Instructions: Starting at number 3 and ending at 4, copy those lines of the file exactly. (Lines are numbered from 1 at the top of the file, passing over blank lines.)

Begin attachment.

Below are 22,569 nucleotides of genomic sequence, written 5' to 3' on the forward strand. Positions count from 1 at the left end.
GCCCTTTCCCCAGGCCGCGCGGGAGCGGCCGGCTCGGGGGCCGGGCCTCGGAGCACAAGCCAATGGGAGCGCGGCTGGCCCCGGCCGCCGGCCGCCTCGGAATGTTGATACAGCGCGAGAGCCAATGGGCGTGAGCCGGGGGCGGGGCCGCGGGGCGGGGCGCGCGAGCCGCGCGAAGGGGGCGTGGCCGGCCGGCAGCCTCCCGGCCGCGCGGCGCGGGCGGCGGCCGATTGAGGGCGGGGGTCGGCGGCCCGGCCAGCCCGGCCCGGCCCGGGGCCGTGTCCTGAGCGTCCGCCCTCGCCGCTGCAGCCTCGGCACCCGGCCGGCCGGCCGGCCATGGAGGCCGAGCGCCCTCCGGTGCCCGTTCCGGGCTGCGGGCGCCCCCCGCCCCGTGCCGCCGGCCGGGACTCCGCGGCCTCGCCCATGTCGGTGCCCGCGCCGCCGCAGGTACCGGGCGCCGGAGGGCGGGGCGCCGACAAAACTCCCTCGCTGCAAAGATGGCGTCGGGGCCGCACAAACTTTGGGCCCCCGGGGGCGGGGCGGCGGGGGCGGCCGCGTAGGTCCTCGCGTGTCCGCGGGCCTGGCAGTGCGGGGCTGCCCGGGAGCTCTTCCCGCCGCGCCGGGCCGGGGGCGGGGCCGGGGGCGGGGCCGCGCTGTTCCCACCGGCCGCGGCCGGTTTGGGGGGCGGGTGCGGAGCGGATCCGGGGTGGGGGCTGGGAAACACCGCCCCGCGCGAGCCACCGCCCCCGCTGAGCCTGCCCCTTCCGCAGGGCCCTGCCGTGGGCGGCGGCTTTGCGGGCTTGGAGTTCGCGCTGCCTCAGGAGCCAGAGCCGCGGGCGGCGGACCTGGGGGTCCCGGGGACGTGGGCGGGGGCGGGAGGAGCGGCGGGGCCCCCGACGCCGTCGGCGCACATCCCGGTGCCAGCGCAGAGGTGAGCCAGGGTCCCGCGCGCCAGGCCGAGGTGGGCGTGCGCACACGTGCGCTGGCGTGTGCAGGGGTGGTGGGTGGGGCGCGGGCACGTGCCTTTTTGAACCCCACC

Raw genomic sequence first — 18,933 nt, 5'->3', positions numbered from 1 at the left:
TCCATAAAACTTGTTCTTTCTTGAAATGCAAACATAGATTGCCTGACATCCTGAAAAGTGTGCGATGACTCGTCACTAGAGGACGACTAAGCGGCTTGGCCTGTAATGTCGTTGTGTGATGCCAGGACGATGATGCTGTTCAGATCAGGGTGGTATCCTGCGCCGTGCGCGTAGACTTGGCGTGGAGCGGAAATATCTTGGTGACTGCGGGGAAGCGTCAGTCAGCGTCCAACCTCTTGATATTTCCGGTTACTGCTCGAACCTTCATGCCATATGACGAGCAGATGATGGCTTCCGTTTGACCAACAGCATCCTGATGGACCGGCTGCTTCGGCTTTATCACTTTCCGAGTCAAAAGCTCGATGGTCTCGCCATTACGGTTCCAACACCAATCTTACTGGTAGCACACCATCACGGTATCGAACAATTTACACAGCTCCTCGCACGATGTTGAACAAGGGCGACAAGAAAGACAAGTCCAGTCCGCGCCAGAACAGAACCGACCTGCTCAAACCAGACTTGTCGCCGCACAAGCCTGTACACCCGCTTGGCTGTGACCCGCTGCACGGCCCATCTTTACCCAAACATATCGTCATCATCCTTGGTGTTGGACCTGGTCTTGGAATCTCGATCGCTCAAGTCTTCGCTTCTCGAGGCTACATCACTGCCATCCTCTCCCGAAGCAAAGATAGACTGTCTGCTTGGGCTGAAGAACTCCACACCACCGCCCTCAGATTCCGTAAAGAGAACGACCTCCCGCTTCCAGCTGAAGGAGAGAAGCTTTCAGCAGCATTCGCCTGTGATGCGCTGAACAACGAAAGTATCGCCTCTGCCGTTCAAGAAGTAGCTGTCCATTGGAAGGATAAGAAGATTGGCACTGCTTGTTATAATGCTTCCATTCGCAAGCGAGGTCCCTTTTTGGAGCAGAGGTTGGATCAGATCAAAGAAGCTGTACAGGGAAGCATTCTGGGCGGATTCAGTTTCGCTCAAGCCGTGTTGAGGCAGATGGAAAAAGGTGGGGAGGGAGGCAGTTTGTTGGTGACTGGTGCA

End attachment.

Raw genomic sequence first — 18,933 nt, 5'->3', positions numbered from 1 at the left:
TCCATAAAACTTGTTCTTTCTTGAAATGCAAACATAGATTGCCTGACATCCTGAAAAGTGTGCGATGACTCGTCACTAGAGGACGACTAAGCGGCTTGGCCTGTAATGTCGTTGTGTGATGCCAGGACGATGATGCTGTTCAGATCAGGGTGGTATCCTGCGCCGTGCGCGTAGACTTGGCGTGGAGCGGAAATATCTTGGTGACTGCGGGGAAGCGTCAGTCAGCGTCCAACCTCTTGATATTTCCGGTTACTGCTCGAACCTTCATGCCATATGACGAGCAGATGATGGCTTCCGTTTGACCAACAGCATCCTGATGGACCGGCTGCTTCGGCTTTATCACTTTCCGAGTCAAAAGCTCGATGGTCTCGCCATTACGGTTCCAACACCAATCTTACTGGTAGCACACCATCACGGTATCGAACAATTTACACAGCTCCTCGCACGATGTTGAACAAGGGCGACAAGAAAGACAAGTCCAGTCCGCGCCAGAACAGAACCGACCTGCTCAAACCAGACTTGTCGCCGCACAAGCCTGTACACCCGCTTGGCTGTGACCCGCTGCACGGCCCATCTTTACCCAAACATATCGTCATCATCCTTGGTGTTGGACCTGGTCTTGGAATCTCGATCGCTCAAGTCTTCGCTTCTCGAGGCTACATCACTGCCATCCTCTCCCGAAGCAAAGATAGACTGTCTGCTTGGGCTGAAGAACTCCACACCACCGCCCTCAGATTCCGTAAAGAGAACGACCTCCCGCTTCCAGCTGAAGGAGAGAAGCTTTCAGCAGCATTCGCCTGTGATGCGCTGAACAACGAAAGTATCGCCTCTGCCGTTCAAGAAGTAGCTGTCCATTGGAAGGATAAGAAGATTGGCACTGCTTGTTATAATGCTTCCATTCGCAAGCGAGGTCCCTTTTTGGAGCAGAGGTTGGATCAGATCAAAGAAGCTGTACAGGGAAGCATTCTGGGCGGATTCAGTTTCGCTCAAGCCGTGTTGAGGCAGATGGAAAAAGGTGGGGAGGGAGGCAGTTTGTTGGTGACTGGTGCA